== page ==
There are no MPEG artefacts to worry about. Film-to-video artefacts are restricted to isolated instances of aliasing, but the transfer is relatively free of this. The only time when aliasing becomes truly distracting on my TV is the shimmer of the cockpit door at 71:37.

    Film artefacts are there in the form of the expected film flecks here and there and some negative artefacts, but all in all this is a beautiful print and a delight to watch.

    There are no subtitles on this disc. As with Airplane!, the DVD does indicate the presence of an English subtitle track, yet when turned "on" with the remote control, nothing appears. This disc is single-layered.

Video Ratings Summary
Sharpness
Shadow Detail
Colour
Grain/Pixelization
Film-To-Video Artefacts
Film Artefacts
Overall

Audio

    The audio transfer is a fairly accurate translation of the very ordinary quality original audio mix. We are presented with a Dolby Digital 2.0 mix (224 kb/s), not surround encoded, as per the original theatrical audio.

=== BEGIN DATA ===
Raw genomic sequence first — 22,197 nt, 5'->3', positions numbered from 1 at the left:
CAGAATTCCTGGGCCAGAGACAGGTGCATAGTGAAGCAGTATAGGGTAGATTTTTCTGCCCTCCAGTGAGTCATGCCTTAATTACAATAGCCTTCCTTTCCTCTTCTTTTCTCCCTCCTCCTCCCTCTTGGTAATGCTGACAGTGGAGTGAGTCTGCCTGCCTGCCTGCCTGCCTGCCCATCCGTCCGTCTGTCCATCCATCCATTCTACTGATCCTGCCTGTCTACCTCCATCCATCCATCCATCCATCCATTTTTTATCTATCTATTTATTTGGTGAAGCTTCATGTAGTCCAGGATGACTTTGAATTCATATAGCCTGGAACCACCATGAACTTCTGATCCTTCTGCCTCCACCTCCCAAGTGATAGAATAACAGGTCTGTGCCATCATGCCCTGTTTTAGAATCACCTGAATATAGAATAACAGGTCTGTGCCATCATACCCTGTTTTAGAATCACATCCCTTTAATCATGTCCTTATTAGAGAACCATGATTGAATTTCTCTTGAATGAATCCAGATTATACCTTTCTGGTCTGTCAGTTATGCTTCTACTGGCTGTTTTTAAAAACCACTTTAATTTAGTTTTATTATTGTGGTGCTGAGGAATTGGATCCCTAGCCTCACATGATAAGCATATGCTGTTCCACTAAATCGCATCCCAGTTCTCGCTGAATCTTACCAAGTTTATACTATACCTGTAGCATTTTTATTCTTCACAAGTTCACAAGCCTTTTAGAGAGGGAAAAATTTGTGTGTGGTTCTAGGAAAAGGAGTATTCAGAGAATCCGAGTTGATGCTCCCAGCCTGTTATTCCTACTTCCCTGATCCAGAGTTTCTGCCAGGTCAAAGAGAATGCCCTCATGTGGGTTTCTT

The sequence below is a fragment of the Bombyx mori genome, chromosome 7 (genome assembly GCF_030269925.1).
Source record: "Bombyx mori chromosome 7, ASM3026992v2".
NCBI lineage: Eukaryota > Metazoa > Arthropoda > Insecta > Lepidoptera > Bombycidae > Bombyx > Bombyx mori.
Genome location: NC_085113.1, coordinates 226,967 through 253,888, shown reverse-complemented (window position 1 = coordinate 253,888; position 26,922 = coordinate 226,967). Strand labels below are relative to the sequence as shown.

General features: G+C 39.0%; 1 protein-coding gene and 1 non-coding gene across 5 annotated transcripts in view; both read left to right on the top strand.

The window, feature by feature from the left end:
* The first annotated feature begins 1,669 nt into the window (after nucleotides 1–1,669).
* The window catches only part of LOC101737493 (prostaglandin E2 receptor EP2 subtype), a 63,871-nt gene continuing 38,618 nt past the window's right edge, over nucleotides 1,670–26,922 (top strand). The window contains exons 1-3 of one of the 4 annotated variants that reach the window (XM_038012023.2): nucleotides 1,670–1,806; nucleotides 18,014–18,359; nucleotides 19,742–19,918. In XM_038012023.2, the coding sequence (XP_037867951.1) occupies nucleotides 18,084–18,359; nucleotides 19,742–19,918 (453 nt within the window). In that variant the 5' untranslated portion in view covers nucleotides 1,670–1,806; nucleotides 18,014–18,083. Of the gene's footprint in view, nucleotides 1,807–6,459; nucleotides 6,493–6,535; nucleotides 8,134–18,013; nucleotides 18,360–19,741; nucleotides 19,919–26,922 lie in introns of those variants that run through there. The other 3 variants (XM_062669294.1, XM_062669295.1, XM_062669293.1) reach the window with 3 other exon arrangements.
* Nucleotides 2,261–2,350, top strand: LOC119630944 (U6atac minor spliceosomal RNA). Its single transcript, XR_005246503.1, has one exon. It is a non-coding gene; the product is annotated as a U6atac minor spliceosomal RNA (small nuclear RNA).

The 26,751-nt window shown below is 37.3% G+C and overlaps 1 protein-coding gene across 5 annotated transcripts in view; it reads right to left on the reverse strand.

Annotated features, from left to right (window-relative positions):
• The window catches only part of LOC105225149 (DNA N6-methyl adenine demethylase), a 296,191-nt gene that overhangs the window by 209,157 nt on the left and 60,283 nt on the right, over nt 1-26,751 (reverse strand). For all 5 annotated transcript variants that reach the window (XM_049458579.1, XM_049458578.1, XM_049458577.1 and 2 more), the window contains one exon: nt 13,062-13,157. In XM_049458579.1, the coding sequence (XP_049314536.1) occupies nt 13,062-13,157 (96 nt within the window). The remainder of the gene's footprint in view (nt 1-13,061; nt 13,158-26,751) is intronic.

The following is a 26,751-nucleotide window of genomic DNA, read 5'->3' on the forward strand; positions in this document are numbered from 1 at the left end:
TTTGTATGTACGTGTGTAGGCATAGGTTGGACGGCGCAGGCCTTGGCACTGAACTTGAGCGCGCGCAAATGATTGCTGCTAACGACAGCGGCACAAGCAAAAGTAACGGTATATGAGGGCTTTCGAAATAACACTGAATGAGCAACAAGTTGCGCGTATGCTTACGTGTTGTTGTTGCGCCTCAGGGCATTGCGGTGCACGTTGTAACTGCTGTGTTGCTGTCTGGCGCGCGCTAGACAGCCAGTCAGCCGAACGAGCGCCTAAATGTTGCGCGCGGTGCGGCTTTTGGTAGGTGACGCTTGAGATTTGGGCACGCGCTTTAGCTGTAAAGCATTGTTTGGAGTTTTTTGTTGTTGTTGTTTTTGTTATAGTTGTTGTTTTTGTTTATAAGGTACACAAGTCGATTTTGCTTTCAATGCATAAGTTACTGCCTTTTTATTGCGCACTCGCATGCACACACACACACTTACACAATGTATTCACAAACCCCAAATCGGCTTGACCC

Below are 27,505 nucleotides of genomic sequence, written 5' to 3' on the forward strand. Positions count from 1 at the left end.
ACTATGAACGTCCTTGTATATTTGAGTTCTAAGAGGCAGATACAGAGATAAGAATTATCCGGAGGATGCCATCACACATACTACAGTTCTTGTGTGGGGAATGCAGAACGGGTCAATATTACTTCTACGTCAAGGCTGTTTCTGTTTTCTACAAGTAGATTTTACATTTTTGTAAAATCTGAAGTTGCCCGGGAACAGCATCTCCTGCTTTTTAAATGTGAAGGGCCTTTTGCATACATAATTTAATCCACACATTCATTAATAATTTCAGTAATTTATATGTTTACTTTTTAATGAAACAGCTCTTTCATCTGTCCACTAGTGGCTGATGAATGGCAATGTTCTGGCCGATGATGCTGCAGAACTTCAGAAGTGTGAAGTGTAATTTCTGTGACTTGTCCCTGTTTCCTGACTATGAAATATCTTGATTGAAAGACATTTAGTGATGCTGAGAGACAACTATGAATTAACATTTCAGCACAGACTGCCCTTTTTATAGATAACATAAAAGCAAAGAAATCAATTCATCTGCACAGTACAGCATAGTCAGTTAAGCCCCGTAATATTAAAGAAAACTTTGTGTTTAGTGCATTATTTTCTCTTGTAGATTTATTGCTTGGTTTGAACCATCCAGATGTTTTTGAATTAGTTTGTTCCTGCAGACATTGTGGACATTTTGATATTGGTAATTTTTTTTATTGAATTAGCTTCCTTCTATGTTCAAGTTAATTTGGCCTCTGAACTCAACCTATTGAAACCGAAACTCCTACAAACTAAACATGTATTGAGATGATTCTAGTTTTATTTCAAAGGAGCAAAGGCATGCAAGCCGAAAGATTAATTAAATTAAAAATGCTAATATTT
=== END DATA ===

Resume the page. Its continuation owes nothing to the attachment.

This mix is very bright and harsh. It is also for all intents and purposes a mono mix, with no stereo pans across the front of the sound stage.

    Dialogue quality is fine. I did not miss any punch-lines through muffled or hard-to-hear audio, although I did note the mix being very harsh where there are sound effects overlaid on the dialogue, or for that matter where there is swelling of the music score or a rise in volume generally. Audio sync is fine.